Researchers conducting this study asked the children to undergo MRIs both before the study began and after its conclusion. The final MRIs demonstrated that the children who participated in the music therapy sessions showed increased connective tissue between the motor and auditory regions of the brain. At the same time, connections between the visual and auditory regions were decreased. These results are valuable, as researchers have concluded that people with ASD tend to have an overabundance of connectivity between the visual and auditory regions.

How Can Music Teachers Help Kids with ASD?

It seems clear that music can help kids with ASD to handle social interactions, so taking music lessons is an excellent idea.

Teachers can help students with ASD by using a few extra tools such as:

  • Recording videos of lessons that can be repeatedly viewed at home
  • Establishing a consistent routine
  • Focusing on sound over theory
  • Provide lessons in line with the student’s ability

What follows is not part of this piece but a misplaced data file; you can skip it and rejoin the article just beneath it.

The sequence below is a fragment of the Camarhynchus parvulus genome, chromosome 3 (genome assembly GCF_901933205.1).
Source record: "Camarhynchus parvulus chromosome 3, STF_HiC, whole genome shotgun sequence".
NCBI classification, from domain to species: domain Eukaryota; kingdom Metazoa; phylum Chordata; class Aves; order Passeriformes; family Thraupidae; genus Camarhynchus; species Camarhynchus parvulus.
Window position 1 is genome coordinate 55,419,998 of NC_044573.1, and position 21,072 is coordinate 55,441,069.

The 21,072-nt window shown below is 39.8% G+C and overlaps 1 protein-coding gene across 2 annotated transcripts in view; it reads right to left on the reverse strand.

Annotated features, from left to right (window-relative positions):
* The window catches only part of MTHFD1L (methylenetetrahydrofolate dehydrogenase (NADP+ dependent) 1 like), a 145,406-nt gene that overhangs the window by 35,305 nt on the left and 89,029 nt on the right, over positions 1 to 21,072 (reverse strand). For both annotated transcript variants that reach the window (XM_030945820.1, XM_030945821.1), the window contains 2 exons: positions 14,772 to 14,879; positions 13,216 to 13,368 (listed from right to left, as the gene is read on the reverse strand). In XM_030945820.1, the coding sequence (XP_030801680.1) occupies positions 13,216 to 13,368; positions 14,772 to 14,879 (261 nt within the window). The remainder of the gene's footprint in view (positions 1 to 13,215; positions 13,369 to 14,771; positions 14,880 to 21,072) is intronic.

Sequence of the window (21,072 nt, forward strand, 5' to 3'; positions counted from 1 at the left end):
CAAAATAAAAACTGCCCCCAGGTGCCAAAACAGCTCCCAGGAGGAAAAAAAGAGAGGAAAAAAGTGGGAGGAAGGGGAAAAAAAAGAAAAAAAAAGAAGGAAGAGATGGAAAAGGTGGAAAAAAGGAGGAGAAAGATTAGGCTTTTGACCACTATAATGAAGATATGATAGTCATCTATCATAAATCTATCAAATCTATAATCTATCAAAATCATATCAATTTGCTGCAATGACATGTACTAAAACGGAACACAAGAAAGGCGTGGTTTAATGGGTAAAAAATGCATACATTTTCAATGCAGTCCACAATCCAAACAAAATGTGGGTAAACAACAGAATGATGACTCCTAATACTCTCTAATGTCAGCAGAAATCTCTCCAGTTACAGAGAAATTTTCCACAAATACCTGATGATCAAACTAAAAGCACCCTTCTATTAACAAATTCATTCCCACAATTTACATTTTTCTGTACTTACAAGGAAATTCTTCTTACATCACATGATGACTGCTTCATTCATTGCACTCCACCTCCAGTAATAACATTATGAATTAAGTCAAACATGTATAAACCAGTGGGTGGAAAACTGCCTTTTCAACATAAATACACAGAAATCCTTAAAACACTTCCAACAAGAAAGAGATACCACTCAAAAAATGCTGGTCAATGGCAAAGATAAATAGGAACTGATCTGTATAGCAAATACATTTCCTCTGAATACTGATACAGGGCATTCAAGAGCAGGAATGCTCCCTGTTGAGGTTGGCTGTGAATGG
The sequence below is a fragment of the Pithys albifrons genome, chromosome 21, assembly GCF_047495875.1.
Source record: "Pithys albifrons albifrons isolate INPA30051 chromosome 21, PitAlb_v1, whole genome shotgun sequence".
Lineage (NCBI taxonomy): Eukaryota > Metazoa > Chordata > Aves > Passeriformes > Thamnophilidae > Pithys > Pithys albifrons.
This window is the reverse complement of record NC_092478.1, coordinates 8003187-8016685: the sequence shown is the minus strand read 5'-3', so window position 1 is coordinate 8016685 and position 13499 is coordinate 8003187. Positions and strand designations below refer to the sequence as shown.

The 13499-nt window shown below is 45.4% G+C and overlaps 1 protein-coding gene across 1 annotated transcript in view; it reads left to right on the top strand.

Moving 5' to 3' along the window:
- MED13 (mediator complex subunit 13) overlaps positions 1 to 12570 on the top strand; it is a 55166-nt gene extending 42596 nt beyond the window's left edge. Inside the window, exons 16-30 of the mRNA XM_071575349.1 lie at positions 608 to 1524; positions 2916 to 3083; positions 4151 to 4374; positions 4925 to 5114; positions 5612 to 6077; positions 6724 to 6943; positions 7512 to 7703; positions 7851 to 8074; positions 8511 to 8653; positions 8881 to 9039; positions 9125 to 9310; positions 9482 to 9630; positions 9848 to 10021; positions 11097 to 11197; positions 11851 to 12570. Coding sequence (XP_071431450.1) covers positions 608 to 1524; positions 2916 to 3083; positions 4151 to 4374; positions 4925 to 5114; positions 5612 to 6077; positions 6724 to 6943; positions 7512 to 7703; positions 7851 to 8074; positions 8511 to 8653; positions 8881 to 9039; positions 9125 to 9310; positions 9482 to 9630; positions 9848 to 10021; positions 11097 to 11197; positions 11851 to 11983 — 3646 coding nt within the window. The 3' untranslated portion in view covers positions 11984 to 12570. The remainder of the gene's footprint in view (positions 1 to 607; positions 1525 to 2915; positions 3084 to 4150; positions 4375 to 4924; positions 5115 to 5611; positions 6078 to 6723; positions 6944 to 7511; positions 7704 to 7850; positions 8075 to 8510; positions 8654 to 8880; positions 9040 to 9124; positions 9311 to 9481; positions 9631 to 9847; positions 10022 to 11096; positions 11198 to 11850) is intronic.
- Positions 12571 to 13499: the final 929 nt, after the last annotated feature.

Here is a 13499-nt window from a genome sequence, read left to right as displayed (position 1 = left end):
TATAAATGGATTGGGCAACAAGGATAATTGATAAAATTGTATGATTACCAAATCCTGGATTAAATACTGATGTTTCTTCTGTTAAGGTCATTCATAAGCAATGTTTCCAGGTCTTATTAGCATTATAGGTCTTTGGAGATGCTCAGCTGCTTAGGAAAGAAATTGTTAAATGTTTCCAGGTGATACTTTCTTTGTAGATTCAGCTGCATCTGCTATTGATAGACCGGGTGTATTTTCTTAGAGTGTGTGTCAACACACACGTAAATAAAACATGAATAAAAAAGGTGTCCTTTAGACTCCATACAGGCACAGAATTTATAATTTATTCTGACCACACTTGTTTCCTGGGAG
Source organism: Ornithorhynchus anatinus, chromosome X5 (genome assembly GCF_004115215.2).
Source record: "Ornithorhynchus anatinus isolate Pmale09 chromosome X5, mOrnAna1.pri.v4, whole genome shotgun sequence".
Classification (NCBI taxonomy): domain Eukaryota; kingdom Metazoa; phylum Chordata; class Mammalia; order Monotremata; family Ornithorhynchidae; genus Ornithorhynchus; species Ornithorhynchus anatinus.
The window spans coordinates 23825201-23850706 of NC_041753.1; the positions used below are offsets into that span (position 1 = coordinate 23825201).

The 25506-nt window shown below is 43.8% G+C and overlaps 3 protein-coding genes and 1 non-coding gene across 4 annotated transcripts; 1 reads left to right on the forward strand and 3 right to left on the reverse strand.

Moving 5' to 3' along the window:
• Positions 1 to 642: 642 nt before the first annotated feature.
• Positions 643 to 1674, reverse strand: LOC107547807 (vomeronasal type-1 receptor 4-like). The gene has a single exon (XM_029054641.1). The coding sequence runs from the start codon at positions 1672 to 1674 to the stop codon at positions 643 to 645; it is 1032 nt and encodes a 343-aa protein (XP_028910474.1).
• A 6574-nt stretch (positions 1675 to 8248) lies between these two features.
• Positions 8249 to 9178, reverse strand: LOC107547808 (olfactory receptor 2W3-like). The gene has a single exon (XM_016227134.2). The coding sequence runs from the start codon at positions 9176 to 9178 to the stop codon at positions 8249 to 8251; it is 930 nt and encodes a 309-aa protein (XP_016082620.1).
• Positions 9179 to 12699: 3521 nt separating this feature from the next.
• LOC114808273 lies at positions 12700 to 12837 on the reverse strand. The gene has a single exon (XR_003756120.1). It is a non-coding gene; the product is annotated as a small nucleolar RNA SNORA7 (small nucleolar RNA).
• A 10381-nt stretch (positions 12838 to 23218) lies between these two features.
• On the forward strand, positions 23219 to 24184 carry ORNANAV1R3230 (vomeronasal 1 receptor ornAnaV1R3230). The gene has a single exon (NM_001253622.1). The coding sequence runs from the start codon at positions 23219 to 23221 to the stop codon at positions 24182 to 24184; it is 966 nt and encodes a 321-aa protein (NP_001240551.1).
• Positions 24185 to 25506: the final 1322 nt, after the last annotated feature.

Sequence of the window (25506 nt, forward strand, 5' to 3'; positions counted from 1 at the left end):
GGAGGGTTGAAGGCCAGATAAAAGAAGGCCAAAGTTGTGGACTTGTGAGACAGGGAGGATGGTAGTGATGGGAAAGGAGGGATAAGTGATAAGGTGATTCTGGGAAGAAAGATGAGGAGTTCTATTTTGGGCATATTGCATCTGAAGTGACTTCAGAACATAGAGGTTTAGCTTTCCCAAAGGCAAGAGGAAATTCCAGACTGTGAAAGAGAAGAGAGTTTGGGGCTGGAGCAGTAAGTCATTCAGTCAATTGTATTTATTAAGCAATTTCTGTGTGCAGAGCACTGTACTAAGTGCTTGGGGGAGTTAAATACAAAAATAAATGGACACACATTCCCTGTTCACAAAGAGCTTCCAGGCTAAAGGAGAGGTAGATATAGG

• Select music based on the student’s interest

Prodigies Music Has Interactive Programs Available

Whether your child has been diagnosed with ASD or not, they may be able to develop better social interaction skills through a study of music.

Keep in mind that even infants of just a few months in age have scientifically demonstrated an improved ability to interact thanks to interactive, music-based activities. These are precisely the kinds of lessons in which Prodigies Music specializes.

Our unique lessons will have even the smallest child moving to the music, noticing the beat and feeling the joy that the right set of notes can bring. Even better, each of the lessons can be engaged in with the parents, siblings, a teacher or other students, which just enhances the opportunities to develop social skills.

Prodigies Music lessons involve the use of deskbells or other simple percussive instruments that are certain to delight even the smallest child. Video lessons are ideal because they can be repeated again and again to ensure that the fundamentals of music are completely understood.

These lessons even can be geared toward autistic children who may be showing a tendency to drift away from social interaction. With these fun and engaging lessons, it may be possible for students, teachers and parents to reach a new level of coordination and cooperation that was not possible before.

Contact Prodigies Music today to learn more about how our lessons may be able to enhance your child’s social interaction skills.